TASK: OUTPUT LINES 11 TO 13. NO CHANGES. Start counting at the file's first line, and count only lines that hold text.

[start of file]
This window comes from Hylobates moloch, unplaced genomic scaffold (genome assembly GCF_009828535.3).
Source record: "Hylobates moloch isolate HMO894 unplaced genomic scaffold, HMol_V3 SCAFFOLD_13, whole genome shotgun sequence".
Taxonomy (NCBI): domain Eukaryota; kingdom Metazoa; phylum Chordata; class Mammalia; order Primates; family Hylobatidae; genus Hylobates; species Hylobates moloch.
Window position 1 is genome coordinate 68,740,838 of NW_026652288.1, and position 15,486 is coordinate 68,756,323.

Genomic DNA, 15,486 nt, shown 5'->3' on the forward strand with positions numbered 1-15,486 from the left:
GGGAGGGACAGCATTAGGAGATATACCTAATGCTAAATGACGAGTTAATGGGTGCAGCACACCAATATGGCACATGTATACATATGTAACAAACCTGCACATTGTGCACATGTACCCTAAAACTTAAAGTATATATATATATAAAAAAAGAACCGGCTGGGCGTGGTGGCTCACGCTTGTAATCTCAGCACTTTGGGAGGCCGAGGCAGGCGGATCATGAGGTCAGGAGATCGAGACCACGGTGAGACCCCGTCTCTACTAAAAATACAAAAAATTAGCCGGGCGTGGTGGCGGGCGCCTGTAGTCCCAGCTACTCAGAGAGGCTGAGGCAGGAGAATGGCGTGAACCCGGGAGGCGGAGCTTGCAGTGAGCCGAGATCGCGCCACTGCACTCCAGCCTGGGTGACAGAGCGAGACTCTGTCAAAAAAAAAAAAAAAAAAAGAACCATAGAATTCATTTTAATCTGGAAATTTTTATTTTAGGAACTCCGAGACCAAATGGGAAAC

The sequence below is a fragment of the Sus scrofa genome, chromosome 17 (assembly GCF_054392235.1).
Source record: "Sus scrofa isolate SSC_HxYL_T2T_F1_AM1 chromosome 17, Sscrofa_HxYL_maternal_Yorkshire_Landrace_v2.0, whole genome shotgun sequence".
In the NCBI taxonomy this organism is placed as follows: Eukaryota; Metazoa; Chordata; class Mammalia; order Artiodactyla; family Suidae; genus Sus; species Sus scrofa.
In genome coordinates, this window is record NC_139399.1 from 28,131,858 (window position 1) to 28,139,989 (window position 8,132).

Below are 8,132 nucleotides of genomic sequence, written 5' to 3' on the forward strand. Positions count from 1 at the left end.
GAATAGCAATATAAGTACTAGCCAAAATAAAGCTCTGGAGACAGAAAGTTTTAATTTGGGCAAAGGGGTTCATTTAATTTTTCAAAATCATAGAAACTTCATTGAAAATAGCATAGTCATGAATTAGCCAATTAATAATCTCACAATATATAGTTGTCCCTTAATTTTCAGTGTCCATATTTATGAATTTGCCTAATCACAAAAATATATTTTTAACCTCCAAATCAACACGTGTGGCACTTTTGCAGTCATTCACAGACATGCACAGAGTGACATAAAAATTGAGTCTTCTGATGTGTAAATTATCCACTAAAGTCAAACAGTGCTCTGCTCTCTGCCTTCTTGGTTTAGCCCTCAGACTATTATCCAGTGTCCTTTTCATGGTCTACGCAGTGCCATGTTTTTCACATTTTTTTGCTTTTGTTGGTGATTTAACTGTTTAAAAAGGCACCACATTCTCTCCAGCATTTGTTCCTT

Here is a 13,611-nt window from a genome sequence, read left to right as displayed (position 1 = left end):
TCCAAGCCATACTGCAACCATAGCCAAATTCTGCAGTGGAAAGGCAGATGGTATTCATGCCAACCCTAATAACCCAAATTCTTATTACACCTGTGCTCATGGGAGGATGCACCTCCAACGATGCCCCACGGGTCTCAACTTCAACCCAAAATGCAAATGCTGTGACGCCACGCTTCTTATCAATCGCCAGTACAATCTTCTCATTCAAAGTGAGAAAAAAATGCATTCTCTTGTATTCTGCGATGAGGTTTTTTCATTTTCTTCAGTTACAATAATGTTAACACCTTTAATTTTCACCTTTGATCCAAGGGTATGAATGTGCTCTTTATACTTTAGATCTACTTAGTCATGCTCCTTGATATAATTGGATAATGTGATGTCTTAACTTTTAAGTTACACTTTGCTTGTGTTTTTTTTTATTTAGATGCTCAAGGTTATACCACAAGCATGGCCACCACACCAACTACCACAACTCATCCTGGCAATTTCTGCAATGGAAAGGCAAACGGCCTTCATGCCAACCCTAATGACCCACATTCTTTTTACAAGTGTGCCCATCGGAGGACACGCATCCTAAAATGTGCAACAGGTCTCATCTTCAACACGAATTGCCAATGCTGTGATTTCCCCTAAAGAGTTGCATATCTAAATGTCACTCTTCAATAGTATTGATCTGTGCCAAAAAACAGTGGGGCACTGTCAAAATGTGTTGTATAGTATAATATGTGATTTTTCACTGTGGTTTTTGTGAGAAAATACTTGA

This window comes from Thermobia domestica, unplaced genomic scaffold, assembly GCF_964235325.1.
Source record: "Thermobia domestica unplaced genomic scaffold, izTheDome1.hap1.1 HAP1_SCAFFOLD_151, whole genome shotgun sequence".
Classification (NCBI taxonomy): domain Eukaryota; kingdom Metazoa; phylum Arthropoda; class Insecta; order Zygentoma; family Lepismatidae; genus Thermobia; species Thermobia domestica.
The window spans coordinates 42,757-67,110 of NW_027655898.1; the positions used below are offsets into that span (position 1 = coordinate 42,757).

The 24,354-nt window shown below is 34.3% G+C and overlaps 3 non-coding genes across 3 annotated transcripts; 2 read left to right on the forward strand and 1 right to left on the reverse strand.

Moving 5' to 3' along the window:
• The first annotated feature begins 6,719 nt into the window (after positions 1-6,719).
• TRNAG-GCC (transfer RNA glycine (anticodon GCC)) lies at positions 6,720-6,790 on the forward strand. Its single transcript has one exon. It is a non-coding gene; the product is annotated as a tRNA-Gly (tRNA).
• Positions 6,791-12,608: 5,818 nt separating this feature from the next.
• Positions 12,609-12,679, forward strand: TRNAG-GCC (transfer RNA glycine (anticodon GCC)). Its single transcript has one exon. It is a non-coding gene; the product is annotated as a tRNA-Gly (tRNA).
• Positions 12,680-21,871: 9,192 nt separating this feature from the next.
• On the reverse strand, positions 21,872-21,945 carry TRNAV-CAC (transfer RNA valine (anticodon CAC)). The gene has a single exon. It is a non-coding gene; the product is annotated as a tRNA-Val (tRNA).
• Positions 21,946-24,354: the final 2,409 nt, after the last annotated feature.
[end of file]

Below are 8,132 nucleotides of genomic sequence, written 5' to 3' on the forward strand. Positions count from 1 at the left end.
GAATAGCAATATAAGTACTAGCCAAAATAAAGCTCTGGAGACAGAAAGTTTTAATTTGGGCAAAGGGGTTCATTTAATTTTTCAAAATCATAGAAACTTCATTGAAAATAGCATAGTCATGAATTAGCCAATTAATAATCTCACAATATATAGTTGTCCCTTAATTTTCAGTGTCCATATTTATGAATTTGCCTAATCACAAAAATATATTTTTAACCTCCAAATCAACACGTGTGGCACTTTTGCAGTCATTCACAGACATGCACAGAGTGACATAAAAATTGAGTCTTCTGATGTGTAAATTATCCACTAAAGTCAAACAGTGCTCTGCTCTCTGCCTTCTTGGTTTAGCCCTCAGACTATTATCCAGTGTCCTTTTCATGGTCTACGCAGTGCCATGTTTTTCACATTTTTTTGCTTTTGTTGGTGATTTAACTGTTTAAAAAGGCACCACATTCTCTCCAGCATTTGTTCCTT

Here is a 13,611-nt window from a genome sequence, read left to right as displayed (position 1 = left end):